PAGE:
Elbow pain and forearm pain are most commonly caused by inflammation of the tendon that connects the bones in or near the elbow to the muscle in the forearm. Both areas have the same tendon, so pain anywhere in that tendon may be interpreted as both elbow and forearm pain. The actual problem may be more localized toward the muscle or the elbow, but the pain often extends to other nearby locations.
The most common cause of elbow and forearm pain is tendinitis, sometimes called tennis elbow or golfer's elbow, depending on which side of the elbow is affected. If the pain is felt on the outside of the elbow, it is commonly called lateral epicondylitis, or tennis elbow. Elbow and forearm pain on the inner elbow is known as medial epicondylitis, also known as golfer's elbow. The treatment remains very similar in both cases.
The forearm is not always subject to pain but often can be. Those who experience pain in the forearm may or may not have a more severe case of tendinitis. The pain the individual experiences may ultimately be a function of the use of the arm. Some people may use their arms in ways that are more prone to cause elbow and forearm pain. Pronation, for example, which is simply turning the lower arm such as when using a screwdriver, could cause more forearm pain than simply extending the arm.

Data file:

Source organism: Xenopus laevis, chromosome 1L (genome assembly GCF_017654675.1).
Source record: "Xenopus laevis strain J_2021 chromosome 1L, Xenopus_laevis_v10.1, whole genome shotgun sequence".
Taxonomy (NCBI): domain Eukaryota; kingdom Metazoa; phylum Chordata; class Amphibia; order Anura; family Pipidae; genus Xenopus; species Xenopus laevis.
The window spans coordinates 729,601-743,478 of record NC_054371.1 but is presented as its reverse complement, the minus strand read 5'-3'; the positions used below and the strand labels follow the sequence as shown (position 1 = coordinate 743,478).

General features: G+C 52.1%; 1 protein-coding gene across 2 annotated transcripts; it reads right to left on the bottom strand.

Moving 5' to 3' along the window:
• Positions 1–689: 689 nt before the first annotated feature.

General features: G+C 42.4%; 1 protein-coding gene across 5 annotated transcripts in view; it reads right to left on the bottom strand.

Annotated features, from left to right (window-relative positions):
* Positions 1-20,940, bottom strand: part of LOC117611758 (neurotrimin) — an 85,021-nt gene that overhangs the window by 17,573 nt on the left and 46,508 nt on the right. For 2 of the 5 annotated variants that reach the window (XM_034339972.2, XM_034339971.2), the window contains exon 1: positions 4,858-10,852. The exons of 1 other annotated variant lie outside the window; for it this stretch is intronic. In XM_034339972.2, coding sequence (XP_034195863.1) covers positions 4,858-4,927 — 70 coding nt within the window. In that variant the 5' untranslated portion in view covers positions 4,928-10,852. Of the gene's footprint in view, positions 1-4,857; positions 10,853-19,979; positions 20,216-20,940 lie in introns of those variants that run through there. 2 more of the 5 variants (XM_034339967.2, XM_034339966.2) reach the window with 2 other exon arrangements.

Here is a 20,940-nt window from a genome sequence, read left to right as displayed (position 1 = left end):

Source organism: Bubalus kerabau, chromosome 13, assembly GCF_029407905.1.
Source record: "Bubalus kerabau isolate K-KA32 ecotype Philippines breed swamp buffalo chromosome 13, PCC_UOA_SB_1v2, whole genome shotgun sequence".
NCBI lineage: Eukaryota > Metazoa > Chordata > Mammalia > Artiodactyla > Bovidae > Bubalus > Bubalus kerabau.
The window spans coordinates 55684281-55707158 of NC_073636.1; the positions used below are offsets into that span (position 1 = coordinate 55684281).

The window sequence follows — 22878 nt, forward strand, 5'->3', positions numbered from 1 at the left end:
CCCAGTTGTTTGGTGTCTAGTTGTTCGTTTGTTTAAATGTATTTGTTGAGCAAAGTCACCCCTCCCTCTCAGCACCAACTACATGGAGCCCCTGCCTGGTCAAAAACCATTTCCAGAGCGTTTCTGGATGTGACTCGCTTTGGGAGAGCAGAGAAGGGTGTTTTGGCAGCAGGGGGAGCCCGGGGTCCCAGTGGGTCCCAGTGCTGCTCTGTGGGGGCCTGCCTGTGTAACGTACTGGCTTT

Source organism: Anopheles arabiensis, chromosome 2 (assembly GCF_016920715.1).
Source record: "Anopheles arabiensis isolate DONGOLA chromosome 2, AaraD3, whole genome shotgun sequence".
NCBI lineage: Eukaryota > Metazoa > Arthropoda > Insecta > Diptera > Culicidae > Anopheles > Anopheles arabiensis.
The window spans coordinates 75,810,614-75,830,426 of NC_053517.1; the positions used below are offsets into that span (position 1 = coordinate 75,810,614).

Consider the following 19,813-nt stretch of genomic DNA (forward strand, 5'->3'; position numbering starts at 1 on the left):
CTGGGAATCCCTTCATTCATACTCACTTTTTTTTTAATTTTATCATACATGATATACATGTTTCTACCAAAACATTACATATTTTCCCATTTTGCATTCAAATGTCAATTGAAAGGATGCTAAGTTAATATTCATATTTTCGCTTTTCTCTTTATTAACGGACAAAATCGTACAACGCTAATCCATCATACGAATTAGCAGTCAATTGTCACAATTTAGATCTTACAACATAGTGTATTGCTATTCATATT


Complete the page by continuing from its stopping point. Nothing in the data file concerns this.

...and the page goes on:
It is important to remember that pain both in the elbow and in the forearm typically means the problem is not related to either the muscle or the bones. If the problem were related to one of those other areas, the pain would likely be limited to one location. Doctors will first suspect tendinitis because of the presence of pain in both locations. On the other hand, presence of pain in just one of those locations does not rule out tendinitis.
In most cases, elbow and forearm pain can be remedied without surgery, as long as the arm remains rested and relaxed. If surgery is required, the pain usually goes away nearly immediately, though recovery from surgery may take a little longer. If pain in both areas is connected to the tendon, it should stop when the surgeon repairs the area.
Only a medical professional can accurately diagnose the root cause of elbow and forearm pain. If the pain increases over time, or lasts longer than a few days, it is best to consult a physician. If possible, someone suffering elbow and forearm pain should try to avoid activities that aggravate the condition, such as recreational sports.